Art plays an important role in connecting communities, humanising the environment and giving a community a unique identity.
Silo art can contributes to a town's economic wellbeing and sense of pride. Photo by Trevor Kay
Artists are again finding themselves at the receiving end of criticism over funding.
A mural on the wall of a fire station funded through the Western Australia Percent for Art scheme has met with a hostile reaction in the light of the bushfire crisis.
In WA all new public buildings costing $2 million or more must spend 1% of the building costs on public art projects – a bipartisan initiative since 1989.
Public art plays an important role in connecting communities, humanising the environment and giving a community a unique identity, but WA Shadow Minister for Emergency Services Steve Thomas told the ABC “I think it is time for this policy to end”
“[It] is more important to put that money into the equipment [emergency services] require rather than art work to decorate the building,” he said.
Artists are a critical community resource, but this criticism is a familiar refrain in Australia where arts practice is seen as non-essential.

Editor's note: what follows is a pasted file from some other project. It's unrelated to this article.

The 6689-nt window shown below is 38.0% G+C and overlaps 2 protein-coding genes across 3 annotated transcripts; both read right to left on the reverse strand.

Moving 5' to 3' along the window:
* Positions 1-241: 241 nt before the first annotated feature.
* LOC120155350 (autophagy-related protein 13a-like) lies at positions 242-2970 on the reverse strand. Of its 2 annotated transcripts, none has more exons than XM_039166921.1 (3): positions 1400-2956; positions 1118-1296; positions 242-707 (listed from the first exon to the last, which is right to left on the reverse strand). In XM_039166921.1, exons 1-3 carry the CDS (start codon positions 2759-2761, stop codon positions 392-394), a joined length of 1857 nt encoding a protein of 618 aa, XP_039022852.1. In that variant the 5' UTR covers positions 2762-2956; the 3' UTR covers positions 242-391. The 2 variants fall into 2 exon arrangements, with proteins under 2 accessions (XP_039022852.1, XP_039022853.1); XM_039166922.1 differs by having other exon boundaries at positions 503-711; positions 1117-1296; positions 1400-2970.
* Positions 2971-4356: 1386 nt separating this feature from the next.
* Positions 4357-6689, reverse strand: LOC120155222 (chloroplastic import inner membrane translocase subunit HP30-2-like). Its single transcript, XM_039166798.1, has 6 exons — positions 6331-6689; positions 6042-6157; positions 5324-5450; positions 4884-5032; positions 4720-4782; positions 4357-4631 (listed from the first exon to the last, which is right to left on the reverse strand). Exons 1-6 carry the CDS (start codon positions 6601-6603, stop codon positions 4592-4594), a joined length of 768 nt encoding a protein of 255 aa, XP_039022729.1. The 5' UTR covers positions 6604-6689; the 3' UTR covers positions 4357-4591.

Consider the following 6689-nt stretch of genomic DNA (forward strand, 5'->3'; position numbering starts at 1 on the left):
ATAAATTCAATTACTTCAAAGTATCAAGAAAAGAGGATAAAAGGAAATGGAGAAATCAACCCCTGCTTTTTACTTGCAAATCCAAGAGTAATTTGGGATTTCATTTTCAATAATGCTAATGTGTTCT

The federal government determined in December 2019 the arts no longer matter to the nation by disappearing the arts from mention as a governmental responsibility and continuing to cut arts funding.
Across the country, the average income of artists from their artwork is A$18,800, yet artists have raised millions of dollars in support of the 2020 bushfire crisis.
Comedian Celeste Barber has raised over $50 million from more than 1.2 million people to help those who need it.
Pink, Elton John, Metallica, Nicole Kidman and Keith Urban, Chris Hemsworth, Kylie and Danni Minogue – to name only a handful – have personally donated large amounts of their own money to help fighters and victims.
Visual artist Scott Marsh raised more than $60,000 by painting a mural in Chippendale lampooning Scott Morrison.
The Stardust Circus prevented a blackout at the Ulladulla Evacuation Centre by lending their generator. Theatre companies are organising collections at their performances for bushfire relief.
More than 32 concerts are taking place across the country with musicians giving their time for free to fundraise. Visual artists are auctioning their work.
Writers, illustrators and editors are donating books, mentoring, and naming rights to characters in forthcoming books to support firefighters.
As one viral Facebook post asked: “Tell me again that the Arts have no value?”
Silo art, the painting of water towers and other utilitarian sites such as fire stations, have transformed rural areas by the impact of arts practice. This has contributed to the economic well-being of these communities, as well as making the local community feel a sense of pride in their town.